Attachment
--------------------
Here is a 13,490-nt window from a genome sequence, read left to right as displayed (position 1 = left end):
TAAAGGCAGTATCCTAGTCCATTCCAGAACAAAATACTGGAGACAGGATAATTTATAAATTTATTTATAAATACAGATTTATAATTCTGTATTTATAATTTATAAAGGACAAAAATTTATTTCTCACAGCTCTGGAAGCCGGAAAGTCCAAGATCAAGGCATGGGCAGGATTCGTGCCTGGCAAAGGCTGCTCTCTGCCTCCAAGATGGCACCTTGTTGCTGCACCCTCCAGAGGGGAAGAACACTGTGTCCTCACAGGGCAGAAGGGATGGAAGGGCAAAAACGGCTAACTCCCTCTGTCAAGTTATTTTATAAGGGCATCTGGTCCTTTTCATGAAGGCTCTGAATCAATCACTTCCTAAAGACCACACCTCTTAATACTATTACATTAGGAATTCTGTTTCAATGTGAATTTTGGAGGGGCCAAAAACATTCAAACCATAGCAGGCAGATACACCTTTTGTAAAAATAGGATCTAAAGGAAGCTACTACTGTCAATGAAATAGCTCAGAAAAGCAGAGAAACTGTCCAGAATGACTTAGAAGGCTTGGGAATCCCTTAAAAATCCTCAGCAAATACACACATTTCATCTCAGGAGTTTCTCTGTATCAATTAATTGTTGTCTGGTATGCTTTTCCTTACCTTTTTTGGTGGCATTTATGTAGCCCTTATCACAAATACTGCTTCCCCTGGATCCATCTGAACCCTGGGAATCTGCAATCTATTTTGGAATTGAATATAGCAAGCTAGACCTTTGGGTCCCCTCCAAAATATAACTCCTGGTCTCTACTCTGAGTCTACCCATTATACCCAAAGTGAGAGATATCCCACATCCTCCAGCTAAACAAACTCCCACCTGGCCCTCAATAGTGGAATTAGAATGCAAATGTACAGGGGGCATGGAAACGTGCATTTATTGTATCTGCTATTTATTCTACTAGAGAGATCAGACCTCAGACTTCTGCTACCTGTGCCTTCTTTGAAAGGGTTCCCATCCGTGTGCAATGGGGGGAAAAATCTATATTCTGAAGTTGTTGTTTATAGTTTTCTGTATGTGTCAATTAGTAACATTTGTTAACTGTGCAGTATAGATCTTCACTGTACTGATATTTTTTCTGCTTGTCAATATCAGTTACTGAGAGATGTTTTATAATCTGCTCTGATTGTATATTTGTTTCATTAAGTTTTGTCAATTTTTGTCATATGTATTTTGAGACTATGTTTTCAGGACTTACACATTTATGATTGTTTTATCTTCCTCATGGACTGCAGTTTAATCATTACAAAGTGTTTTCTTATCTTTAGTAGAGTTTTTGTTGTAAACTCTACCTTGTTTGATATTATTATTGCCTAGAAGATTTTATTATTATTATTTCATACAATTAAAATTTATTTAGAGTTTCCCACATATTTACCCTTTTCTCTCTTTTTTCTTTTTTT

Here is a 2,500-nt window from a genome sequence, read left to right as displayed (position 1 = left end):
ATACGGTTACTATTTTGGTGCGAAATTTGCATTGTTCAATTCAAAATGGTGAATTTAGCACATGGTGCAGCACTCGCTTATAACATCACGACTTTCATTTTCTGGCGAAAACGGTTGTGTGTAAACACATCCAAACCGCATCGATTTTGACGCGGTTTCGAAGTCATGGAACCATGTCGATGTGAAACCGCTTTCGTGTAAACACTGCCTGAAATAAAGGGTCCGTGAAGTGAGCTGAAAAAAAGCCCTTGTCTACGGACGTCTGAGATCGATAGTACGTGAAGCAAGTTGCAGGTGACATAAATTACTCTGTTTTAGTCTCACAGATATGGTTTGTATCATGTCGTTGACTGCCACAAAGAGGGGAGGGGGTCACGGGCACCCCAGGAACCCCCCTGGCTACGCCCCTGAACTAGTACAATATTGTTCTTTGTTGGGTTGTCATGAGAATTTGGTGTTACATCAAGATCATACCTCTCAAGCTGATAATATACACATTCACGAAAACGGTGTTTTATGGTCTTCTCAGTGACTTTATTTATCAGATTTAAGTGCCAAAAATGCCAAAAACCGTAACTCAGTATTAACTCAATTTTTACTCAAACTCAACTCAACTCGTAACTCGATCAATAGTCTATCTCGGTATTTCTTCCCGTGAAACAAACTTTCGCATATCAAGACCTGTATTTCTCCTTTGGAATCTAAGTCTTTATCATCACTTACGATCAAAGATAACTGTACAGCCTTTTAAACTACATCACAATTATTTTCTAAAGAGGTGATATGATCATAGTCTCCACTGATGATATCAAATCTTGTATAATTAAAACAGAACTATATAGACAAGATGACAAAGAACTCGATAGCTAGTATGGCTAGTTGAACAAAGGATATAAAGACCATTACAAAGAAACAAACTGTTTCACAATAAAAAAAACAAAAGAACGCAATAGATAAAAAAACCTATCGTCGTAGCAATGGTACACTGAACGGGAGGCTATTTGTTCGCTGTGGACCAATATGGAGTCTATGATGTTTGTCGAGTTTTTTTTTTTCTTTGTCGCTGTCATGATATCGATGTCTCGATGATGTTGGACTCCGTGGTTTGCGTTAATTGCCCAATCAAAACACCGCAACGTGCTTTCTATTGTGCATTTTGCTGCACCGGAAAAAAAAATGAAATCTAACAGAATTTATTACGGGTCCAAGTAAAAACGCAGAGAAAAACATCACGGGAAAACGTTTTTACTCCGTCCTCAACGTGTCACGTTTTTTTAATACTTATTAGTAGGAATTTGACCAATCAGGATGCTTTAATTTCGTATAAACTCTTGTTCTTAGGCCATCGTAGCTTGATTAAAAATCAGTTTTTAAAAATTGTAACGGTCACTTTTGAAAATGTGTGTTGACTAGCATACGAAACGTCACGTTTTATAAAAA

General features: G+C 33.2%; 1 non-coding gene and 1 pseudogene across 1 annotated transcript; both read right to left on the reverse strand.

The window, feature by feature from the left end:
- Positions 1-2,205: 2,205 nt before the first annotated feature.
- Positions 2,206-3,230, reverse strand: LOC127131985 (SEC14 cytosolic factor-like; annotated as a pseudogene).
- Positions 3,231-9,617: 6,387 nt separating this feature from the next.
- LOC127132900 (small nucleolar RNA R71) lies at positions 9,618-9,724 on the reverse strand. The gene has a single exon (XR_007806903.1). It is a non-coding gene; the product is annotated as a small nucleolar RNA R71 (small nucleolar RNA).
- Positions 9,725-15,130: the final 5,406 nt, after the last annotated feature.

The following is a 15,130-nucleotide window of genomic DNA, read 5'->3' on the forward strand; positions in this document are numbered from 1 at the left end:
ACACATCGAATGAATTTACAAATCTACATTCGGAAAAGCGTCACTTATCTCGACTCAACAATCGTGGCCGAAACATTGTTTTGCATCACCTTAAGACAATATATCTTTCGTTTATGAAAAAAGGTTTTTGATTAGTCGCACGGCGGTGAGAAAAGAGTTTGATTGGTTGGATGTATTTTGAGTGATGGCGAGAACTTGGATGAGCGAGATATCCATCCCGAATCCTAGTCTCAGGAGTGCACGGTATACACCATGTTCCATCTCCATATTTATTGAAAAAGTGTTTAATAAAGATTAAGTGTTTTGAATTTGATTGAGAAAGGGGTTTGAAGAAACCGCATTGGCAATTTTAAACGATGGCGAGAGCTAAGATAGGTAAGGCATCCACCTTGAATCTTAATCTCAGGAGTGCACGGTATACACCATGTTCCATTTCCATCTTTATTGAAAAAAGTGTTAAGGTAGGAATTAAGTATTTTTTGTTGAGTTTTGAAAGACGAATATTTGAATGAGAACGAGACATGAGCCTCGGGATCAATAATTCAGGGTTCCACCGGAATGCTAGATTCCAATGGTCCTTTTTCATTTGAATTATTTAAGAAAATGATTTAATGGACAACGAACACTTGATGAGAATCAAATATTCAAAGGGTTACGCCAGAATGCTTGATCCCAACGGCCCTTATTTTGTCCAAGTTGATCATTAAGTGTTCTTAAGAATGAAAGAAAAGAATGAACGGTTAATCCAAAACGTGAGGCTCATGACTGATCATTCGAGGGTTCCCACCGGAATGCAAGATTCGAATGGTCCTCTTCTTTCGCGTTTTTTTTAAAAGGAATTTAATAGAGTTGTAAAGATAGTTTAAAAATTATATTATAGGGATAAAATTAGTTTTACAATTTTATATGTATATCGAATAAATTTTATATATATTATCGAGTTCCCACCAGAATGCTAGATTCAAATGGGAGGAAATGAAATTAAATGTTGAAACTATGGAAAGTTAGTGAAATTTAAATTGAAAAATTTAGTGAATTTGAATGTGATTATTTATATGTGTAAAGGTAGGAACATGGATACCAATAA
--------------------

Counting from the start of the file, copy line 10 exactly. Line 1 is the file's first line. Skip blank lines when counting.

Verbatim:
- LOC127132900 (small nucleolar RNA R71) lies at positions 9,618-9,724 on the reverse strand. The gene has a single exon (XR_007806903.1). It is a non-coding gene; the product is annotated as a small nucleolar RNA R71 (small nucleolar RNA).